A Class Catamaran Crossbeams
Bonded or Mechanically Fastened?
Most current A Cat beams are bonded to the hulls rather than mechanically fastened.
With some increasingly rare exceptions, builders and sailors prefer a unitary platform.
The downside of this choice is arguably reduced practicality for transport since the platform cannot be dismantled into its component parts.
Accepting this compromise is made easier by the 2.3m class beam restriction which is within road vehicle width limitations in all countries that we are aware of and, crucially, fits within a standard shipping container.
In fact the practicality of dismantling a mechanically fastened platform for transport (and re-aligning, assembling, and rigging it at the other end of the journey) is marginal at this size and weight.
Real savings in shipping costs are minimal, especially given that the space within the footprint of a bonded platform can be used to store other gear.
When making this decision we did not take bonded beams for granted but quickly came to the conclusion that the compromises are amply outweighed by the benefits.
On the plus side bonded beams
– Take full advantage of composite material properties to ensure stiff connections,
– Require a smaller contact area (bonding area can be designed to extend around the beam end rather than being restricted by beam footprint as is the case for mechanical joints, where bolt tension maximisies friction between two mating surfaces),
– Guarantee consistent reliable alignment of the hulls without the need for periodic ‘reseating’,
– Can be integrated and faired in for best aero and hydrodynamic effect.
Moulded, Filament Wound or Wrapped?
The next choice is not as clear-cut: Use a mechanically produced constant-section tube, or make each beam in a female mould?
Existing boats appear divided more or less equally on the alternatives, perhaps with a majority of designs opting for straight constant section beams.
It is important to note that these are not ‘off the shelf’ carbon tubes. The laminates are specifically engineered, with optimised fibre distribution, orientation, and wall thickness.
The distinction is that they are made with mechanised processes such as filament winding or pultrusion.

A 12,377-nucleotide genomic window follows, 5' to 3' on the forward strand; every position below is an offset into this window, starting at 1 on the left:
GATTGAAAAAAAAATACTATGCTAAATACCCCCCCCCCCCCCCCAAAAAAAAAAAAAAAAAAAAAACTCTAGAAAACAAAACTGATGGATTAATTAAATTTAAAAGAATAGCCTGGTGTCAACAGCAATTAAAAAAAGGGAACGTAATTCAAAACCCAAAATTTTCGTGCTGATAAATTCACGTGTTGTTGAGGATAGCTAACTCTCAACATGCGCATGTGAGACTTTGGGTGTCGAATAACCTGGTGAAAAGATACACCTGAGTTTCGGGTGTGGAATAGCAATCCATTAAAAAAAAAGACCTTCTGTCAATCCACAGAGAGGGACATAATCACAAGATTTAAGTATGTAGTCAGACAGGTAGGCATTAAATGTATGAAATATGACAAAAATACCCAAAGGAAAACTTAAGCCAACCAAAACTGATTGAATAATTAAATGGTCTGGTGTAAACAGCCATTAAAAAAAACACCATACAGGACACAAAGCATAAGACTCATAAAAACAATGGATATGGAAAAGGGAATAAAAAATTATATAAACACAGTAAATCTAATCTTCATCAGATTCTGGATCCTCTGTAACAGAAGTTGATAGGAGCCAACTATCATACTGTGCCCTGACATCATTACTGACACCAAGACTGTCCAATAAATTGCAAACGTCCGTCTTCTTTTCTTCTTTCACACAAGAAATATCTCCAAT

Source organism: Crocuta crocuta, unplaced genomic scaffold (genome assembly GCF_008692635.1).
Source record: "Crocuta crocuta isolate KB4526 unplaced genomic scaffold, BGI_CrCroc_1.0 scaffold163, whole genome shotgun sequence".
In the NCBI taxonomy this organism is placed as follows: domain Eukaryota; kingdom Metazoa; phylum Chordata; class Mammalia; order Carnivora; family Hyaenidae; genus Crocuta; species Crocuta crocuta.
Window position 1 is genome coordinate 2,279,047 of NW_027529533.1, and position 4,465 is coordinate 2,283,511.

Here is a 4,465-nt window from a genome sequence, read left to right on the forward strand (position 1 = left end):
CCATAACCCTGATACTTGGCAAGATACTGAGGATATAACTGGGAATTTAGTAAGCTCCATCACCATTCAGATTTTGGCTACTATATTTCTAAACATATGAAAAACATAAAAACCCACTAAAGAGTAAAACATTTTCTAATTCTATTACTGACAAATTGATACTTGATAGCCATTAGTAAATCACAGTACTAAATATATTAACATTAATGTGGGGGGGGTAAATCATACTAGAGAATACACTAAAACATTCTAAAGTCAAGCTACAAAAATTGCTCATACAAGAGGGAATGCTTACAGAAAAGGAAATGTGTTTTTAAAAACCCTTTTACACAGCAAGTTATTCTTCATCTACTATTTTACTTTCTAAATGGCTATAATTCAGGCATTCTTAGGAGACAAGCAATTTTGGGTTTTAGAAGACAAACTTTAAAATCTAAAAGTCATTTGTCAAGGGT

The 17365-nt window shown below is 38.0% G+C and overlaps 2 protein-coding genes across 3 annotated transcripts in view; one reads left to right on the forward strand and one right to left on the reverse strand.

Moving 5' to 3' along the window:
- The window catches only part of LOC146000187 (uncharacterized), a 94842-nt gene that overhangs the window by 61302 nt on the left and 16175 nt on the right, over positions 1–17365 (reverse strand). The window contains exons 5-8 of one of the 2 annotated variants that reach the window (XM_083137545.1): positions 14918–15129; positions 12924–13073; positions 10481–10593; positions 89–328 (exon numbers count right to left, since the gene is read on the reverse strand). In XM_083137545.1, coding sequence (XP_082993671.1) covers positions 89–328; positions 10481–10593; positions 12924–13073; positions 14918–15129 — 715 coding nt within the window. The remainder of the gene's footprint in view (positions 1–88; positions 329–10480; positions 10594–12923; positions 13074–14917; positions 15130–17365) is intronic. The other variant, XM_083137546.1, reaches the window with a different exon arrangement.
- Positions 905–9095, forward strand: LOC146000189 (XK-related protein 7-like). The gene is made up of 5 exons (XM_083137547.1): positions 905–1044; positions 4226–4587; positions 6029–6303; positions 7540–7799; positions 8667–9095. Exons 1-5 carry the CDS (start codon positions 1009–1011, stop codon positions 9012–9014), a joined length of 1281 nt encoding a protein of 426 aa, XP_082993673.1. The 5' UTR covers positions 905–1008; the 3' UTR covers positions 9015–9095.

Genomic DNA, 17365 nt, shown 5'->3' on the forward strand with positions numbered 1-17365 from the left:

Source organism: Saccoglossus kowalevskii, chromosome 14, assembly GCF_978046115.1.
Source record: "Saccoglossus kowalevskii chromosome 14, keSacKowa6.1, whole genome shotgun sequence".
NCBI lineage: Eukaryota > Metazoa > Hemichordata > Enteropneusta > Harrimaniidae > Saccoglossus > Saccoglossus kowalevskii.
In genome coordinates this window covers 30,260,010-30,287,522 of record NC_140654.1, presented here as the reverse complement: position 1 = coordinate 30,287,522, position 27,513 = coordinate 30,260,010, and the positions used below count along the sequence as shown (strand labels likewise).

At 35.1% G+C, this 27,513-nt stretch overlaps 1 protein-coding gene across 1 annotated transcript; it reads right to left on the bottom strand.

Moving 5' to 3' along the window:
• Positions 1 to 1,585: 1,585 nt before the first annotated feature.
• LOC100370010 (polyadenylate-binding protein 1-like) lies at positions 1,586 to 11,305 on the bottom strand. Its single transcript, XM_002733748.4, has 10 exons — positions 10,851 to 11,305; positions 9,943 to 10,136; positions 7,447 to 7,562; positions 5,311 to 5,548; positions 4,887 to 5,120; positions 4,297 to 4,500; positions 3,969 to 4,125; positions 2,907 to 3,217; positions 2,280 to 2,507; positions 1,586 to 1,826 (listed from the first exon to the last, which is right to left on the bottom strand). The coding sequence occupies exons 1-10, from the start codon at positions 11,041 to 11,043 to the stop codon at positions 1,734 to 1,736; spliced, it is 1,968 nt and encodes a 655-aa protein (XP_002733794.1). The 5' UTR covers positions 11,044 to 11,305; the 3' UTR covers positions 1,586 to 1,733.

Such processes can achieve very precise fibre alignment and tension, good resin ratios, and admirable compacting, often through the application of mechanical pressure during curing.
The catch is that such mechanically produced beams are restricted to straight constant section shapes because they are made over ‘mandrels’, and the mandrel has to be extracted once the section is created (a constant large radius curve is theoretically possible but we are not aware of this option existing commercially). ,
There is some limited freedom in the choice of cross section: deviations from a circle to an oval or ‘D’ shape are possible but there are practical restrictions on how tight a radius can be achieved in the corners of the D.
As well as the need to be able to release product from mandrel, limitations in section shape are driven by radial fibre tensioning and compacting methods: A circular section gives even compacting. Moving closer to a square puts more pressure on the corners and less on the flatter areas…
We decided that the constraint on varying beam curvature and section was too high a price to pay for any advantage offered by mechanically laminated beams.
Especially in the case of the aft beam, turning down at the outboard ends allows a more efficient intersection with the hull, as well as a cleaner deck profile.
This is light, looks slick and, most importantly, makes life easier for the sailor.
To achieve sufficient water clearance with a straight aft beam, one would have to either raise the aft freeboard and deck height, or build ramps between the hulls and the beam ends. Both solutions are a compromise in terms of weight, aesthetics and spray drag.
We also evaluated a ‘hybrid’ solution consisting of straight beams combined with curved end sockets that would have captured the beams and been bonded to the boat.
Such a design might look similar to a curved beam but is heavy because of the extra (overlap) material required where the beam glues into the end moulding. Furthermore, if moulds have to be created for the beam ends, the savings over making full beam moulds are marginal and negated by the extra labour required during assembly.
So we chose curved beams manufactured in custom moulds.
The beam design integrates into the hulls with optimum geometry.
This choice gives us the freedom to vary section shape and beam curvature at will.
Beam section shape is a compromise between structural stiffness and aerodynamic drag.
Curvature distribution is a compromise between water clearance and minimising performance loss due to changes in platform geometry (especially foil alignment) as a consequence of beam deflection.
Strikerless or Supported?
For a given material stiffness, a dolphin striker configuration will always be stiffer than an unsupported beam.
However the size, loads, and handling requirements specific to the A Class make strikerless beams a more attractive option.
Sufficient stiffness is achievable within minimum weight through careful design and material use, so it is worth reaping the benefits of a clean simple front beam.
To maximise stiffness we have sourced ultra high modulus carbon for our crossbeams.
To add resiliance, this ultra stiff carbon will be combined with intermediate modulus fibres that are ultimately stronger.
As always, no design choice is as simple as it first appears. But a conscious methodical approach guided by a clear brief helps to rank possible solutions in a quantitative way.